The 5 Books I Read in January

For the past several years, I have an annual goal of reading a certain amount of books. In 2013, it was 50. Last year, it was 52 books. This year, it is 55 books. For some time, I have been following Crystal Paine (MoneySavingMom.com). She is a reading machine! Last year, she read 82 books but was shooting for 120 or so books.

Each week she publishes what she read and what she is planning to read in the coming week. I thought I would still her idea and share my monthly reads. I hope you enjoy this series and find some great books as well.

I also run Dave's Book Club – an email-based book club where I share one book that I have read and found fascinating. It is free to sign up and there are some enhancements coming soon that you won't want to miss!

I read five books this month covering the topics of leadership, vision, business, faith, and technology. These days I listen to more books on audio (Audible) then read on iPad (Kindle) or a physical book simply because I am on the road frequently. However, you consume books I hope you will find some good reads here.


January 2015 Books

  1. Tattoos of the Heart by Gregory BoyleTattoos on the Heart – Gregory Boyle

Father Gregory Boyle is the founder of Homeboy Industries. As a young priest, he went to the Delores Mission in Los Angeles (the poorest parish in the city). It was here that his heart was broken for the gangs of Los Angeles. He wanted to help kids out of the gangs, keep them out of jail and give them a hope for a better future. This is his story and it is riveting. You will find the stories encouraging and heartbreaking. I would encourage you to listen to this book as Father Boyle narrates the book. His stories come to life as he reads them and some of the stories had me laughing out loud as I drove to work. This was my favorite book of January. If there is one book you read this year – this is the one I would recommend!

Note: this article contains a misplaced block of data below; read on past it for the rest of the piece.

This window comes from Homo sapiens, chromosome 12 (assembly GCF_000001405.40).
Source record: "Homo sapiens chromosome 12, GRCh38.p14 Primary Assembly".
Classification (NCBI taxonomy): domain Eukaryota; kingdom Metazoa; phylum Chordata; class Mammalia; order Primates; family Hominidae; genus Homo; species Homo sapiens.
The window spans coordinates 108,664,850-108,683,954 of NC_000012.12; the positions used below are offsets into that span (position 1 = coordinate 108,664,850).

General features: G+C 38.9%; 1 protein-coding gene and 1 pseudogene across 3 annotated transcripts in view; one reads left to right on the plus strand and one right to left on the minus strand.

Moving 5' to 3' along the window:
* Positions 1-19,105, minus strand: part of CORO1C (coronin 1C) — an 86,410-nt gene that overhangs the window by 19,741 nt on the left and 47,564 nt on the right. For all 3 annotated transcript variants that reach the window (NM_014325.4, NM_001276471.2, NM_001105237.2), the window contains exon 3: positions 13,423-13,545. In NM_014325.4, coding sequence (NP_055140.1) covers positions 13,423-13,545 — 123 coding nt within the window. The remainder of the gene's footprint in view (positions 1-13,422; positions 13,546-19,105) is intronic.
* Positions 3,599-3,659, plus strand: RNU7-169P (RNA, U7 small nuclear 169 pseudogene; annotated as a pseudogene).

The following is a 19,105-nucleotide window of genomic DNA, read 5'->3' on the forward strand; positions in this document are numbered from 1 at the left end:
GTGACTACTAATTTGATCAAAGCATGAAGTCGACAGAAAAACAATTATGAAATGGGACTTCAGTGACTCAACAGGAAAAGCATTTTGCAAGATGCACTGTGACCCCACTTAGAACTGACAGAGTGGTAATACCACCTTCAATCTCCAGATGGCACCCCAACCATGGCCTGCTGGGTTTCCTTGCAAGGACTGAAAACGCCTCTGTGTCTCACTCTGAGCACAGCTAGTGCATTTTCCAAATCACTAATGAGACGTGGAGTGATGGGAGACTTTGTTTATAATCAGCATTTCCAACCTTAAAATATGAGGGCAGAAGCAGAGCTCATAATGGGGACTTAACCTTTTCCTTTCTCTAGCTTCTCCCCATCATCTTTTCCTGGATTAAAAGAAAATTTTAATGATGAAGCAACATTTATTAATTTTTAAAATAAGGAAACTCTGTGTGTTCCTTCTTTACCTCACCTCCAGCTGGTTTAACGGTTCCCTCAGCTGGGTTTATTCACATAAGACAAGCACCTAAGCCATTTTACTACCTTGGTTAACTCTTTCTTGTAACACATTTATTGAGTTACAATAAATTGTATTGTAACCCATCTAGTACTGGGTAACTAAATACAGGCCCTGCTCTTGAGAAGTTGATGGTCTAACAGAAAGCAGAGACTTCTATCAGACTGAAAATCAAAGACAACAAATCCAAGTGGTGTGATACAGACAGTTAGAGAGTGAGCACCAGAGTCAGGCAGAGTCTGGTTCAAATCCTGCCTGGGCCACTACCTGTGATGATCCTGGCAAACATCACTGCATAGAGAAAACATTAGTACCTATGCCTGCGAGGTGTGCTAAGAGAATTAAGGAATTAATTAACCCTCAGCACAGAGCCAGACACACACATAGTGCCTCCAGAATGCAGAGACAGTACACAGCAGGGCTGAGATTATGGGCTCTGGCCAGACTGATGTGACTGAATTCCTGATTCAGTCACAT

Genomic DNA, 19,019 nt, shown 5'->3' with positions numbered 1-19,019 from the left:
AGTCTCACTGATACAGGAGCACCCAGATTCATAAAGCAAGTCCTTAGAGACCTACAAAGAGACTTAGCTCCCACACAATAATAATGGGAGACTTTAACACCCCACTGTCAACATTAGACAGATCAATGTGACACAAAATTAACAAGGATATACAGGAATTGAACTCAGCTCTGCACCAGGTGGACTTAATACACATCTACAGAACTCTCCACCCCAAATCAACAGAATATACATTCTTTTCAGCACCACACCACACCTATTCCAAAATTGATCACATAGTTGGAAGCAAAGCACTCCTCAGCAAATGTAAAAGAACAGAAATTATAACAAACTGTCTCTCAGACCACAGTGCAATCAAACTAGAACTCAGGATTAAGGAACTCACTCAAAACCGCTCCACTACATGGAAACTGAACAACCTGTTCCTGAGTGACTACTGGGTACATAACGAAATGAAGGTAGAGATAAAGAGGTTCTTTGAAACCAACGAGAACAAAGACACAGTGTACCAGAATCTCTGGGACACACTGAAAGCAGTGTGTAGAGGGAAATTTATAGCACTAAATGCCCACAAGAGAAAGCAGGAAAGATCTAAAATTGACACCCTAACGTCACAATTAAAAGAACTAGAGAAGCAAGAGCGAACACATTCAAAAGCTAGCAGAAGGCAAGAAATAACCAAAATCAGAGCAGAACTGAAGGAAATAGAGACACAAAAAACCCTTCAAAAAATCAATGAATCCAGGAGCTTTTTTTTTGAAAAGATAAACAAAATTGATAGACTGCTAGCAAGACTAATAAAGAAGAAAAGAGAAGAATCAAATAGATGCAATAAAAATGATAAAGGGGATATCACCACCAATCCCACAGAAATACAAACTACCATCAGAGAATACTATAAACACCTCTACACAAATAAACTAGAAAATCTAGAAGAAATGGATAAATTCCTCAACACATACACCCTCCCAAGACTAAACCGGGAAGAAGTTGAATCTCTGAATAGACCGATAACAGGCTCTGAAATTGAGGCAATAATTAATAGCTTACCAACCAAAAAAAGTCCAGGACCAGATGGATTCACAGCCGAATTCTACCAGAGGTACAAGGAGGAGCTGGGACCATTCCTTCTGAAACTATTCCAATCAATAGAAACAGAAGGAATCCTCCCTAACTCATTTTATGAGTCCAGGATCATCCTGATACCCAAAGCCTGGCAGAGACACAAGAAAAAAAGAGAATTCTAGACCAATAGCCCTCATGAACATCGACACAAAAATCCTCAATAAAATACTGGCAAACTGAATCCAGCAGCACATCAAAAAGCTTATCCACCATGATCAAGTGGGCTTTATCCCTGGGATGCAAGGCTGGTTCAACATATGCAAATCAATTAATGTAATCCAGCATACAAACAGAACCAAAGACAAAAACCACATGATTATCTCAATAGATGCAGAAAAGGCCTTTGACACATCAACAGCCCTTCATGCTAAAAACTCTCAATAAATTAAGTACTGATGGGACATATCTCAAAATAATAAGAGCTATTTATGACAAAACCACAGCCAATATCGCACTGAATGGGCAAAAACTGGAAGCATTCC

1. Making Vision Stick by Andy StanleyMaking Vision Stick – Andy Stanley

Vision is what keeps an organization together. In order to move an organization or company forward, your vision must cast convincingly, repeated regularly and you must celebrate the wins. Andy Stanley leads one of the largest churches in America, and he depends on the repeating of their vision on a regular basis as a powerful motivational tool for helping them do the work they are called to do. If you are a small business or a leader in a large organization, you will want to read this book. Andy's natural conversational style writing helps you assimilate the information and immediately put it into practice. His knowledge of vision casting is based on his own experiences of strong teams and organizations.

  1. Everybody Writes by Ann HandleyEverybody Writes – Ann Handley

Everybody Writes reads more like a fun style guide than a book. Ann's personality comes off the pages as she shares when you should “hear” and “here” and why writing for the internet is not the same as writing for a book publisher. There are 74 short chapters in this book along with reference guides, examples and why it is important to have accountability buddies when you write. I found this book to be so helpful that it sits on my desk at home (and occasionally at work) to help me with my writing assignments. I encourage you to check out Jeff Goins' podcast with Ann Handley as they take a deeper dive inside the book.

  1. How To Be Rich by Andy StanleyHow To Be Rich – Andy Stanley

Each year, Andy Stanley walks his church through learning how to be rich. He shares that we must first understand that we are rich and then we can learn how to be rich. Naturally, we think that if we only made “you fill in the blank” amount then we would be rich. This book fundamentally changes our perspective of rich and we can learn how to do more with the riches we already have. You can read more of my thoughts on the book here.

  1. 30 Days of Evernote for Churches by Kent Sanders30 Days of Evernote for Churches– Kent Sanders

A simple and easy to follow guide to help anyone get up and running quickly with Evernote. This guide is specifically targeted for ministerial staff with a special emphasis on pastors and teams. The guide gives the reader a quick breakdown of what Evernote is, how it is organized, some shortcuts and why ministerial staff can benefit from this free tool. I am familiar with Evernote and use it in my life, but I especially found the section on “searches” helpful. This book is a good introduction and would be a great starting point for anyone (ministerial or other) to get started with Evernote. Ministerial staff will find this tool helpful for organizing sermon prep, research, agendas, and other such material. If you have been wanting to dive into Evernote, but have been a little intimidated, you would find this book helpful.

I hope you enjoy these books.

Question: What book or books did you read in January? You can leave a comment by clicking here.

Don't Miss a Single Post!

Enter your email address to receive new content each week.

100% SPAM FREE | Unsubscribe Anytime Powered by ConvertKit

Please note: I reserve the right to delete comments that are offensive or off-topic.